Pixar's Tony DeRose Talks Math and Hollywood Prior to JMM MAA Invited Address
Tony DeRose is Senior Scientist and lead of the Research Group at Pixar Animation Studios. Before joining Pixar in 1996 he was a professor in the Computer Science and Engineering department at the University of Washington. In 1998, he was a major contributor to the Oscar (c) winning short film "Geri's game", in 1999 he received the ACM SIGGRAPH Computer Graphics Achievement Award, and in 2006 he received a Scientific and Technical Academy Award (c) for his work on surface representations.
DeRose will be presenting the MAA Invited Address “How Mathematics has Changed Hollywood” on Wednesday, January 9, 3:20 p.m. - 4:10 p.m., at the 2013 Joint Mathematics Meetings in San Diego, California. He recently answered some questions from MAA staff about his upcoming talk.What do you do as the senior scientist and lead of the Research Group at Pixar Animation Studios and what kind of problems do you get to tackle?
Our group was formed in 2005 with the mission of getting out in front of the needs of future films and developing new technology in anticipation of those films. There’s a lot of innovation going on in different parts of the company, but, in some sense, it’s kind of “innovation on demand,” and our group is designated to basically be innovating all the time.
The way we think about the difference between projects that we tackle and projects that other groups in the company tackle is we look for the risky bits. A project might be risky because it has a long time horizon—it’s going to take a while to work on. On a particular production, there is some innovation that is done for each show, but they only have about a year to do their preproduction development and then the production pressures themselves really kick in. Any problems that have a time horizon of more than a year aren’t going to be picked up by individual productions. Those are some of the opportunities we look for, those longer-term, harder problems.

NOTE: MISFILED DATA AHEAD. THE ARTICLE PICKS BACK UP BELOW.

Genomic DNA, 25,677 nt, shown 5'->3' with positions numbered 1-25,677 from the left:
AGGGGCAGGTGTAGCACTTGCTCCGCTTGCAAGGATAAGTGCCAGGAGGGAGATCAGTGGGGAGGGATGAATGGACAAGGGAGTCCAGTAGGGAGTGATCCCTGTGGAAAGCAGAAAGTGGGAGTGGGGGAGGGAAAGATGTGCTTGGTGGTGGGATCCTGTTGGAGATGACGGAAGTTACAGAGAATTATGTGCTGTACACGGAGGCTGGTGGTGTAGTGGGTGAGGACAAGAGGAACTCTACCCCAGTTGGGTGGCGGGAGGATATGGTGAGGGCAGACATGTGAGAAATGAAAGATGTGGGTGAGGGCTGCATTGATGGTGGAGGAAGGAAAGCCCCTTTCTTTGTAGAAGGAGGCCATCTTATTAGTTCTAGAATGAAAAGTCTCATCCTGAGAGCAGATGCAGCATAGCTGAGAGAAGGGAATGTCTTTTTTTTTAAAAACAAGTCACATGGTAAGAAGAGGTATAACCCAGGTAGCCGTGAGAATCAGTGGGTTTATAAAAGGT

We also work on problems that have a shorter time to delivery, but the potential for failure is high enough that a producer probably isn’t going to pay for it on their budget [laughs]. So that’s another kind of risk that our group is really set up to work on.
A recent example is the hair that Merida in Brave had. Her hair is basically another character in the film. Getting that full-bodied, soft head of hair that behaved the way the director wanted was simply out of our reach at the time that Brave began production. Some members of my team put together a completely new hair simulation system for her, and it looks like that simulation system is going to continue on well beyond Brave and will pretty much be used for hair in all our future films.
We’re working on a number of different things. One of the things we’re working on is to try to make the motion of our characters more physical, especially human characters. Developing more of a sense of an underlying musculature, especially for fat characters [laughs]. It turns out to be quite difficult for us using current, more-nonphysical techniques to get some of that jiggle and volume preservation and really physically plausible deformation. We’ve got a project going to try to bring more physics into our character movement, and one of the challenges there is getting the algorithms to run fast enough. We’re about a factor of 1,000 away from being able to do it in real time.
Another place where we’ve got a big computational gap is simulating the lighting effects that go into the final images. There are a lot of really intricate physical phenomena having to do with the way light scatters around in an environment that is computationally very challenging. We’ve been working on this for a number of years. Typical final frames take about four to five hours, and we’d like to make that real time. We’re very close to being able to do that now.